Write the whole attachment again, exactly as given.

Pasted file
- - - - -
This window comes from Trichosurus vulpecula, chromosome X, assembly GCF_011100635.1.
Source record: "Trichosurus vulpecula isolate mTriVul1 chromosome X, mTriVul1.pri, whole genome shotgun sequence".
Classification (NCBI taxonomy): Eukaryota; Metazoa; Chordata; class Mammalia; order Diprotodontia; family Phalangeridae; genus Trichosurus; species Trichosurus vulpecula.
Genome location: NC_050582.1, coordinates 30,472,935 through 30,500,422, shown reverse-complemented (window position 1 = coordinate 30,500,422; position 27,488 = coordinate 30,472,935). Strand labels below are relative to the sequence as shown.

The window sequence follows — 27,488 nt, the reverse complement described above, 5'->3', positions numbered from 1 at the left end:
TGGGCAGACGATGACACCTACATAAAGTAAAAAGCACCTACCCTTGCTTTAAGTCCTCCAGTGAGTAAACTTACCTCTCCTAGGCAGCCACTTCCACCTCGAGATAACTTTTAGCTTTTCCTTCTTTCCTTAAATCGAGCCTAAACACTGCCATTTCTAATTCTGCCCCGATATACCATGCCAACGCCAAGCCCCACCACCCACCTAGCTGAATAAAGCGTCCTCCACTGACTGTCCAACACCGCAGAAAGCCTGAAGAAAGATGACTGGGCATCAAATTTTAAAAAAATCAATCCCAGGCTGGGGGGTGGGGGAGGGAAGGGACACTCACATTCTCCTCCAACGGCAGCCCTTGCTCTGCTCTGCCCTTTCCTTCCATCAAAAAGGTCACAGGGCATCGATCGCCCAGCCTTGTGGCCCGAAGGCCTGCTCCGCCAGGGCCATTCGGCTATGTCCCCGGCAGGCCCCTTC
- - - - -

This window comes from Trichosurus vulpecula, chromosome X, assembly GCF_011100635.1.
Source record: "Trichosurus vulpecula isolate mTriVul1 chromosome X, mTriVul1.pri, whole genome shotgun sequence".
Classification (NCBI taxonomy): Eukaryota; Metazoa; Chordata; class Mammalia; order Diprotodontia; family Phalangeridae; genus Trichosurus; species Trichosurus vulpecula.
Genome location: NC_050582.1, coordinates 30,472,935 through 30,500,422, shown reverse-complemented (window position 1 = coordinate 30,500,422; position 27,488 = coordinate 30,472,935). Strand labels below are relative to the sequence as shown.

The window sequence follows — 27,488 nt, the reverse complement described above, 5'->3', positions numbered from 1 at the left end:
TGGGCAGACGATGACACCTACATAAAGTAAAAAGCACCTACCCTTGCTTTAAGTCCTCCAGTGAGTAAACTTACCTCTCCTAGGCAGCCACTTCCACCTCGAGATAACTTTTAGCTTTTCCTTCTTTCCTTAAATCGAGCCTAAACACTGCCATTTCTAATTCTGCCCCGATATACCATGCCAACGCCAAGCCCCACCACCCACCTAGCTGAATAAAGCGTCCTCCACTGACTGTCCAACACCGCAGAAAGCCTGAAGAAAGATGACTGGGCATCAAATTTTAAAAAAATCAATCCCAGGCTGGGGGGTGGGGGAGGGAAGGGACACTCACATTCTCCTCCAACGGCAGCCCTTGCTCTGCTCTGCCCTTTCCTTCCATCAAAAAGGTCACAGGGCATCGATCGCCCAGCCTTGTGGCCCGAAGGCCTGCTCCGCCAGGGCCATTCGGCTATGTCCCCGGCAGGCCCCTTC